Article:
We very quickly wrapped up the financial aspects of it. I paid his adoption fee, the rescue gave me a couple of harnesses and a sweater for him and we were on our way. Dad held him the whole way home and he snuggled into him. When we got to my parents home I took the boys in. Mouse met my parents dogs and it was as if he had always been a part of our family. Two of my three sisters came home so they got to meet him too. Of course they made many jokes about him. Here was this 4lb, toothless, half-hairless dog, with his tongue hanging out of his mouth. He won them over.

I took the boys home, stopping by the vet’s office on the way to pick up heartworm meds for Mouse. When I got home I just walked them both in like it was something we had done a million times before. Gram’s caretaker was already there giving gram a haircut. They both couldn’t get over how small he was. Within hours gram had renamed him Frankie which was my Papa’s name.

That night Frankie crawled into the dog bed I had ready for him in Dane’s old crate. Dane and I got into bed. Frankie saw that and ran out of his crate to join us in bed, which is where he has slept ever since.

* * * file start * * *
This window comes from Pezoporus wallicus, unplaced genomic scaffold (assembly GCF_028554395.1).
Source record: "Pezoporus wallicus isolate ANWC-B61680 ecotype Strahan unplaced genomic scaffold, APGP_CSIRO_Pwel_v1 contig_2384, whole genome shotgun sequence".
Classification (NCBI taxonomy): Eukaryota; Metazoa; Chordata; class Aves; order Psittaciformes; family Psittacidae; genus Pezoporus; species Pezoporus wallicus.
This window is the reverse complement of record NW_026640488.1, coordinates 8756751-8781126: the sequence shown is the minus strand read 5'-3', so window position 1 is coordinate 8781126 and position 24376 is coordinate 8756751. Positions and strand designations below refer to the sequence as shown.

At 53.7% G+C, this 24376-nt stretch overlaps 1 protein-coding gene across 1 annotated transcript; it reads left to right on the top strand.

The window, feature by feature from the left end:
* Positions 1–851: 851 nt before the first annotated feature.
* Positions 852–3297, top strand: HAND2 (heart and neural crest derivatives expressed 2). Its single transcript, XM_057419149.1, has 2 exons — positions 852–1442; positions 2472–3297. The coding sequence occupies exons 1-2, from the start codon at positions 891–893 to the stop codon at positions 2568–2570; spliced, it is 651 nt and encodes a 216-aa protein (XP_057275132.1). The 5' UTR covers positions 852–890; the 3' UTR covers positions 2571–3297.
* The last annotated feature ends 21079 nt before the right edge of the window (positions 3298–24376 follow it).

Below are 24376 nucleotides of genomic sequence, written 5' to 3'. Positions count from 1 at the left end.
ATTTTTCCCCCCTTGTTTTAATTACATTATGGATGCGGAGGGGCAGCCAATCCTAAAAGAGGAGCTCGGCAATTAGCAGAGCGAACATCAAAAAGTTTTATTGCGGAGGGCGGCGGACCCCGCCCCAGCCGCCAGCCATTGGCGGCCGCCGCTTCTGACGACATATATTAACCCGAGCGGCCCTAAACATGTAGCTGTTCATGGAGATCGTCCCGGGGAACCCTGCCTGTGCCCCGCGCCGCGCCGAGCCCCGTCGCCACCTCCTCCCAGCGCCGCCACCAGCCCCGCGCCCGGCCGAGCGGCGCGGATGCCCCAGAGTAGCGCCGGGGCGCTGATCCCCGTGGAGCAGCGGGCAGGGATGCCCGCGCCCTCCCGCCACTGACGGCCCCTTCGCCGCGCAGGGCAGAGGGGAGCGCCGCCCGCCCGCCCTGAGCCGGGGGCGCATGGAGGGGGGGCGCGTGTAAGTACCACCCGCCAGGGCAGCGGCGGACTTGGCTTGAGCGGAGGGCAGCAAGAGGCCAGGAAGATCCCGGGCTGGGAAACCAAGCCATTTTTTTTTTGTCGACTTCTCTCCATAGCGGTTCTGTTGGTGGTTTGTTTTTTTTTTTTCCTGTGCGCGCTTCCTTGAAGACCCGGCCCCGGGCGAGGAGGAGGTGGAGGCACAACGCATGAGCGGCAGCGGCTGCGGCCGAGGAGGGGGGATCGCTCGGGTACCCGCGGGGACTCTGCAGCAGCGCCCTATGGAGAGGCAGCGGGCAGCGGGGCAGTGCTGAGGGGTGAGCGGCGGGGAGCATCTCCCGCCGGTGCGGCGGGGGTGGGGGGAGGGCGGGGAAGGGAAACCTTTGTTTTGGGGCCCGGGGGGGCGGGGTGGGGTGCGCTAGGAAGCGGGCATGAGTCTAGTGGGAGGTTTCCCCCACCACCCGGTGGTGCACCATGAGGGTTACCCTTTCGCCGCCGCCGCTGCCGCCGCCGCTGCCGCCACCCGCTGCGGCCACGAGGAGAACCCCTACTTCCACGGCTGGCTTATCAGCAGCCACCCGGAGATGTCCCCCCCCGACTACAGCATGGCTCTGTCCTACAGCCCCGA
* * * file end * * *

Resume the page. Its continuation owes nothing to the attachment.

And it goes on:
I can’t even begin to describe the joy, love, and laughter Frankie has brought into our lives. He was clearly the perfect companion for Dane. Besides the occasional growl when Frankie sits, lays, or walks over Dane they have never had an issue. No food aggression, no fights. They play every once in a while and Frankie wins over everyone he meets.

It was a rocky road to find Frankie but smooth sailing once I did. And I get to proudly say that I made the choice to rescue.

The boys in their favorite chair.

The boys begging at the kitchen table.

Gram and Frankie getting acquainted.


2 thoughts on “Bringing Frankie Home

  1. Absolutely excellent, I love when I can read emotion. Its the kind of gift that separates a great story teller from the author of an Ikea manual, because words on a screen are just words but to be able to read emotions that lie beneath the words, now that is talent!! 🙂